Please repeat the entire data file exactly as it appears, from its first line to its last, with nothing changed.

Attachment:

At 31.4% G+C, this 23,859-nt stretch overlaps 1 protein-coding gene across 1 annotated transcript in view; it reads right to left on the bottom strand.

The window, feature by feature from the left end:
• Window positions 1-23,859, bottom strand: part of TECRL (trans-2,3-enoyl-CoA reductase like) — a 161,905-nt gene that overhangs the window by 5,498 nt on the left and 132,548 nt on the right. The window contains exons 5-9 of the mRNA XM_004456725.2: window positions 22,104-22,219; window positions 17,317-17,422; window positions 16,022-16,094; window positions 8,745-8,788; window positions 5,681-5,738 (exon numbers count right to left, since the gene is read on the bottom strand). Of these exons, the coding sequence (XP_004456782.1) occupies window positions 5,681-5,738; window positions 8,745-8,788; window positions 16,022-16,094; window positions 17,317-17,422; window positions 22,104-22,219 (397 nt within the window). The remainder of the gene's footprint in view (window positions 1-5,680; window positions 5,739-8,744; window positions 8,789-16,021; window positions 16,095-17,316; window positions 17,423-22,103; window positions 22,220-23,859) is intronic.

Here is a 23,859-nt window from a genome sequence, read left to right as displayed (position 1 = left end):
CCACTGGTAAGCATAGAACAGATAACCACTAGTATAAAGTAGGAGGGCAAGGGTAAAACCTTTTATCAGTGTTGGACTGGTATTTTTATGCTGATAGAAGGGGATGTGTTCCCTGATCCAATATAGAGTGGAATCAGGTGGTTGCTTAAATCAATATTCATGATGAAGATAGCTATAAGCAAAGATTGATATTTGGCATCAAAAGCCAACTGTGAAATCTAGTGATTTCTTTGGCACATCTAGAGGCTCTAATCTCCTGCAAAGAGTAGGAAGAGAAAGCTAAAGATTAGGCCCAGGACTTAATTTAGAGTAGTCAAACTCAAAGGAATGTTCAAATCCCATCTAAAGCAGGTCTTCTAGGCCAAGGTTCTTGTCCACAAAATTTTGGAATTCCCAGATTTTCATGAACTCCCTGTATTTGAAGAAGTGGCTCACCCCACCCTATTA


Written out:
At 31.4% G+C, this 23,859-nt stretch overlaps 1 protein-coding gene across 1 annotated transcript in view; it reads right to left on the bottom strand.

The window, feature by feature from the left end:
• Window positions 1-23,859, bottom strand: part of TECRL (trans-2,3-enoyl-CoA reductase like) — a 161,905-nt gene that overhangs the window by 5,498 nt on the left and 132,548 nt on the right. The window contains exons 5-9 of the mRNA XM_004456725.2: window positions 22,104-22,219; window positions 17,317-17,422; window positions 16,022-16,094; window positions 8,745-8,788; window positions 5,681-5,738 (exon numbers count right to left, since the gene is read on the bottom strand). Of these exons, the coding sequence (XP_004456782.1) occupies window positions 5,681-5,738; window positions 8,745-8,788; window positions 16,022-16,094; window positions 17,317-17,422; window positions 22,104-22,219 (397 nt within the window). The remainder of the gene's footprint in view (window positions 1-5,680; window positions 5,739-8,744; window positions 8,789-16,021; window positions 16,095-17,316; window positions 17,423-22,103; window positions 22,220-23,859) is intronic.

Here is a 23,859-nt window from a genome sequence, read left to right as displayed (position 1 = left end):
CCACTGGTAAGCATAGAACAGATAACCACTAGTATAAAGTAGGAGGGCAAGGGTAAAACCTTTTATCAGTGTTGGACTGGTATTTTTATGCTGATAGAAGGGGATGTGTTCCCTGATCCAATATAGAGTGGAATCAGGTGGTTGCTTAAATCAATATTCATGATGAAGATAGCTATAAGCAAAGATTGATATTTGGCATCAAAAGCCAACTGTGAAATCTAGTGATTTCTTTGGCACATCTAGAGGCTCTAATCTCCTGCAAAGAGTAGGAAGAGAAAGCTAAAGATTAGGCCCAGGACTTAATTTAGAGTAGTCAAACTCAAAGGAATGTTCAAATCCCATCTAAAGCAGGTCTTCTAGGCCAAGGTTCTTGTCCACAAAATTTTGGAATTCCCAGATTTTCATGAACTCCCTGTATTTGAAGAAGTGGCTCACCCCACCCTATTA